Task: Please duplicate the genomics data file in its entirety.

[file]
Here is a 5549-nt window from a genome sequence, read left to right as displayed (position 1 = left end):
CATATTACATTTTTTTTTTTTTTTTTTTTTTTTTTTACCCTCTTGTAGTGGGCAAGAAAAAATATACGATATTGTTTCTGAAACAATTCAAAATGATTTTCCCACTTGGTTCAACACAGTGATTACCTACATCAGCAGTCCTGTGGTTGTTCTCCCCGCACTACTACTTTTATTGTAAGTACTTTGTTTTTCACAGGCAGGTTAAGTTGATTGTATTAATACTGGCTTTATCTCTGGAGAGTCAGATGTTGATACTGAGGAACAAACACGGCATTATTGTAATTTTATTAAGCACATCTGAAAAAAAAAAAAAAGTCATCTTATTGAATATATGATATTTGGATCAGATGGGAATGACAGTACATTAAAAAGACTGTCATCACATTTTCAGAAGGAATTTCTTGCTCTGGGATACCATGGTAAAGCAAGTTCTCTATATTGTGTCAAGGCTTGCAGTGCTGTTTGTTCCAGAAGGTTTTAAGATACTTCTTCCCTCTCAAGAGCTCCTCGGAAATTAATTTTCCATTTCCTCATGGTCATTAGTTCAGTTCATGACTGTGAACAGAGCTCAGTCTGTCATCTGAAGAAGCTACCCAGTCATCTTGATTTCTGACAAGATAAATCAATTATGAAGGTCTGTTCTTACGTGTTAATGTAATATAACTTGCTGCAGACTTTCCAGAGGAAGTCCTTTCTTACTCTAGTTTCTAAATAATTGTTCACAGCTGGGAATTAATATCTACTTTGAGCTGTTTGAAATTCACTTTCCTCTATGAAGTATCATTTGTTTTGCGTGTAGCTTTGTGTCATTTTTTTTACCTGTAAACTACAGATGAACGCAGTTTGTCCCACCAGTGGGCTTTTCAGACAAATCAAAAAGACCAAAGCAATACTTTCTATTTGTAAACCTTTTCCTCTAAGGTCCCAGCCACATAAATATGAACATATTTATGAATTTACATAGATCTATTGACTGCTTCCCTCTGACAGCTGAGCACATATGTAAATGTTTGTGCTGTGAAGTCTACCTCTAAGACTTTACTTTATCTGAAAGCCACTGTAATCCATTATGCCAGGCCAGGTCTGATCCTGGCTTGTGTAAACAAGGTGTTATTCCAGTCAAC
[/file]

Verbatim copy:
Here is a 5549-nt window from a genome sequence, read left to right as displayed (position 1 = left end):
CATATTACATTTTTTTTTTTTTTTTTTTTTTTTTTTACCCTCTTGTAGTGGGCAAGAAAAAATATACGATATTGTTTCTGAAACAATTCAAAATGATTTTCCCACTTGGTTCAACACAGTGATTACCTACATCAGCAGTCCTGTGGTTGTTCTCCCCGCACTACTACTTTTATTGTAAGTACTTTGTTTTTCACAGGCAGGTTAAGTTGATTGTATTAATACTGGCTTTATCTCTGGAGAGTCAGATGTTGATACTGAGGAACAAACACGGCATTATTGTAATTTTATTAAGCACATCTGAAAAAAAAAAAAAAGTCATCTTATTGAATATATGATATTTGGATCAGATGGGAATGACAGTACATTAAAAAGACTGTCATCACATTTTCAGAAGGAATTTCTTGCTCTGGGATACCATGGTAAAGCAAGTTCTCTATATTGTGTCAAGGCTTGCAGTGCTGTTTGTTCCAGAAGGTTTTAAGATACTTCTTCCCTCTCAAGAGCTCCTCGGAAATTAATTTTCCATTTCCTCATGGTCATTAGTTCAGTTCATGACTGTGAACAGAGCTCAGTCTGTCATCTGAAGAAGCTACCCAGTCATCTTGATTTCTGACAAGATAAATCAATTATGAAGGTCTGTTCTTACGTGTTAATGTAATATAACTTGCTGCAGACTTTCCAGAGGAAGTCCTTTCTTACTCTAGTTTCTAAATAATTGTTCACAGCTGGGAATTAATATCTACTTTGAGCTGTTTGAAATTCACTTTCCTCTATGAAGTATCATTTGTTTTGCGTGTAGCTTTGTGTCATTTTTTTTACCTGTAAACTACAGATGAACGCAGTTTGTCCCACCAGTGGGCTTTTCAGACAAATCAAAAAGACCAAAGCAATACTTTCTATTTGTAAACCTTTTCCTCTAAGGTCCCAGCCACATAAATATGAACATATTTATGAATTTACATAGATCTATTGACTGCTTCCCTCTGACAGCTGAGCACATATGTAAATGTTTGTGCTGTGAAGTCTACCTCTAAGACTTTACTTTATCTGAAAGCCACTGTAATCCATTATGCCAGGCCAGGTCTGATCCTGGCTTGTGTAAACAAGGTGTTATTCCAGTCAAC